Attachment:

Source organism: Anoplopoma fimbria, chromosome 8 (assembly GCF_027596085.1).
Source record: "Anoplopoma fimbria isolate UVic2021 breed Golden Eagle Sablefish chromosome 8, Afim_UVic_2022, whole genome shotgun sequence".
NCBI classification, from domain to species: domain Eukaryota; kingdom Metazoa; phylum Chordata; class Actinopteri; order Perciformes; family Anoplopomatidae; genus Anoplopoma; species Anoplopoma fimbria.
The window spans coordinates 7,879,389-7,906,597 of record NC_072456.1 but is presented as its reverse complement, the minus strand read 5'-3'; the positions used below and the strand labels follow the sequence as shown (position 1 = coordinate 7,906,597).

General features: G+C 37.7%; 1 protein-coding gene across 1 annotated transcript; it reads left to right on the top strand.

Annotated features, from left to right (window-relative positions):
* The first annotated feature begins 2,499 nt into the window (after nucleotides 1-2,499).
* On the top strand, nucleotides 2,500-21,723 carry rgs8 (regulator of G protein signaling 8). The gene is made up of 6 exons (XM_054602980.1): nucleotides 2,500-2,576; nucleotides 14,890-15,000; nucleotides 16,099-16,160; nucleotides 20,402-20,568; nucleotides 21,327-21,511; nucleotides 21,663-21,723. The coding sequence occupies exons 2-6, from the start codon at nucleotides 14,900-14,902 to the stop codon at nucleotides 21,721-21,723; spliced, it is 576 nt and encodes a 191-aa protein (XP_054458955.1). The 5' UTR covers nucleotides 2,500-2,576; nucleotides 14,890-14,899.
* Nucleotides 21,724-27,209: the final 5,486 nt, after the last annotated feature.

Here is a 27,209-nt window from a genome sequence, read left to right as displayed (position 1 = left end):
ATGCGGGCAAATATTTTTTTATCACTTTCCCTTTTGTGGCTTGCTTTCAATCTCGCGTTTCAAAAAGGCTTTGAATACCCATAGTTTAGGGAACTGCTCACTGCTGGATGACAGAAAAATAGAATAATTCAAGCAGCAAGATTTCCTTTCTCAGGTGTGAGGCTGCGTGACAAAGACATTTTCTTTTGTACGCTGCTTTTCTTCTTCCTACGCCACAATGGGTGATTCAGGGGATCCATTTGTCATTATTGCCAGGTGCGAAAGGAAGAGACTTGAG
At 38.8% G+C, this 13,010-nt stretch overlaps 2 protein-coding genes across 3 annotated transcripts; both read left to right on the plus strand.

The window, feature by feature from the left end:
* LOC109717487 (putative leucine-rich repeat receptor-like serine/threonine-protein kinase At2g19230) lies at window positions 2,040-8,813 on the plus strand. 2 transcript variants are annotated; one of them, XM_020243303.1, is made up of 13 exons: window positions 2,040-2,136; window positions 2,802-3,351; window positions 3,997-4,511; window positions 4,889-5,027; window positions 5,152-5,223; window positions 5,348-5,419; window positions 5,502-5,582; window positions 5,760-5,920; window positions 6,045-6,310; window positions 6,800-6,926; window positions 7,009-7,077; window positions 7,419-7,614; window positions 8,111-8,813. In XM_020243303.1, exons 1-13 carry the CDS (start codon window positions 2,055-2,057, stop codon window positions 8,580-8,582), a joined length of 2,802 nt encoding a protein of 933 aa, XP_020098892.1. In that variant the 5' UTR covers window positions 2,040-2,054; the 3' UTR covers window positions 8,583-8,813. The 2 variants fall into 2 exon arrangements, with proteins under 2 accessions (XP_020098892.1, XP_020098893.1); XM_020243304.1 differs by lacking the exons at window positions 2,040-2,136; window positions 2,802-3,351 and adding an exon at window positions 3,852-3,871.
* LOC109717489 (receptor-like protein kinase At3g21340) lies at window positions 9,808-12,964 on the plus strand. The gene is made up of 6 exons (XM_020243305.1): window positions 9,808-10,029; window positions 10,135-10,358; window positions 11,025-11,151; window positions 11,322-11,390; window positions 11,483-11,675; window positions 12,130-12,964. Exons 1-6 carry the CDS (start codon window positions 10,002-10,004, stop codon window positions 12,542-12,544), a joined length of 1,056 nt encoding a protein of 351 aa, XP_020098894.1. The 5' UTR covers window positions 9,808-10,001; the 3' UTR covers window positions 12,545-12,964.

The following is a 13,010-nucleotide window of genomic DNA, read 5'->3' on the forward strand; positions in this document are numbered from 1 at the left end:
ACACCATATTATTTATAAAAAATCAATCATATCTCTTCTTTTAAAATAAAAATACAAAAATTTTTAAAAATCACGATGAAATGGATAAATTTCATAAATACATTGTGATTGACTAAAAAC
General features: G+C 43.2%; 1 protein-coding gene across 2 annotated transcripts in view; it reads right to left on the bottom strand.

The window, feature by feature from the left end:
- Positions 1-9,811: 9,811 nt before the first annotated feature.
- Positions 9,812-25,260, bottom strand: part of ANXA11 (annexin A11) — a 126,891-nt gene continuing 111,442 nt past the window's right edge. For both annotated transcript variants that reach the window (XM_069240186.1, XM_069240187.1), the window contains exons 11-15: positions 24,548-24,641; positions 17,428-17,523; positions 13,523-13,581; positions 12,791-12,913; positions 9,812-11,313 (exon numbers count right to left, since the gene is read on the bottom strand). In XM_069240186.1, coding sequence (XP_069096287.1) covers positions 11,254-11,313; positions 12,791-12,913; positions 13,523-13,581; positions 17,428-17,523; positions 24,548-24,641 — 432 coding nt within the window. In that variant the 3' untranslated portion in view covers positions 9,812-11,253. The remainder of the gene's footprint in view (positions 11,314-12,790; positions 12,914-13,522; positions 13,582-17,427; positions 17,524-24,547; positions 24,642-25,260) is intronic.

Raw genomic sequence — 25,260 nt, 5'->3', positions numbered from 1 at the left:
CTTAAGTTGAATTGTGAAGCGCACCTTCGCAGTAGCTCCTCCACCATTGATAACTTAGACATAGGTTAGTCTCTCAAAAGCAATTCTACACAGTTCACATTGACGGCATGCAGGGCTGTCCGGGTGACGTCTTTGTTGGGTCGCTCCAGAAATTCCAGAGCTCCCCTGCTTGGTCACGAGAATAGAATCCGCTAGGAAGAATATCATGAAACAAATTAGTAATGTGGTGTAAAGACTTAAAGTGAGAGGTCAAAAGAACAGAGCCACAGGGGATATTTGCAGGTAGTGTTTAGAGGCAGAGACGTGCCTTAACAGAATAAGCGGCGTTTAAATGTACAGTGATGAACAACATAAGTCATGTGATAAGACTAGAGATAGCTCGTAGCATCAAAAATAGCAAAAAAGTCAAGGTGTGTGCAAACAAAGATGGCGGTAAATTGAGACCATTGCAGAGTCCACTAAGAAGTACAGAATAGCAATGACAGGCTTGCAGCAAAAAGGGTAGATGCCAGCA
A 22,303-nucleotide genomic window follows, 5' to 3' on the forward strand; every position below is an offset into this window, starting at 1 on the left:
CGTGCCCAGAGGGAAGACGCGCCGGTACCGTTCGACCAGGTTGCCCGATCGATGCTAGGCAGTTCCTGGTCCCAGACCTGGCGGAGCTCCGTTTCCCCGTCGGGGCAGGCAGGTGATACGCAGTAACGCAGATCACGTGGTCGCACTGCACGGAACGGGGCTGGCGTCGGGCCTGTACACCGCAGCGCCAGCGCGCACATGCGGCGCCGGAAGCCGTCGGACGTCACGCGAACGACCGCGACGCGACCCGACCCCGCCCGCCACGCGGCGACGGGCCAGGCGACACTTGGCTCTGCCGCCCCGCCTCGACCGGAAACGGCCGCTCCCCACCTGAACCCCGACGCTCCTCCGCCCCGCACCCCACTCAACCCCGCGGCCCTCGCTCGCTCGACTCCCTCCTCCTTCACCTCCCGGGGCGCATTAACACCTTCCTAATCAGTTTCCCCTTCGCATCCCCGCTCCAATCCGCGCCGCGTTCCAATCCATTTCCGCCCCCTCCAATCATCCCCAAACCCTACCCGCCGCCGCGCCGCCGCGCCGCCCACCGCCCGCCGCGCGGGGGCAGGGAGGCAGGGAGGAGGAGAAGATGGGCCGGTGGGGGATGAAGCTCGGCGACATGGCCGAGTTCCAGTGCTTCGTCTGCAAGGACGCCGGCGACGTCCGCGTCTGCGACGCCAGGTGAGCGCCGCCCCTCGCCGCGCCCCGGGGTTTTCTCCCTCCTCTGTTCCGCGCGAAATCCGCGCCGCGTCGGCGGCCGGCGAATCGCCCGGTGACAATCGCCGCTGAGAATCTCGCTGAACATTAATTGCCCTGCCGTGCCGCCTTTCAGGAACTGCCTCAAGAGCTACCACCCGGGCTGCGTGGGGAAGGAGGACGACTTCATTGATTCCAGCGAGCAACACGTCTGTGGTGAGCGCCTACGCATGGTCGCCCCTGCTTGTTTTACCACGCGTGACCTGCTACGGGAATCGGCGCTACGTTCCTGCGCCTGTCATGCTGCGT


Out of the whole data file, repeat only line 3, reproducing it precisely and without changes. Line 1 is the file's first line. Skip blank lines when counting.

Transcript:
NCBI classification, from domain to species: domain Eukaryota; kingdom Metazoa; phylum Chordata; class Actinopteri; order Perciformes; family Anoplopomatidae; genus Anoplopoma; species Anoplopoma fimbria.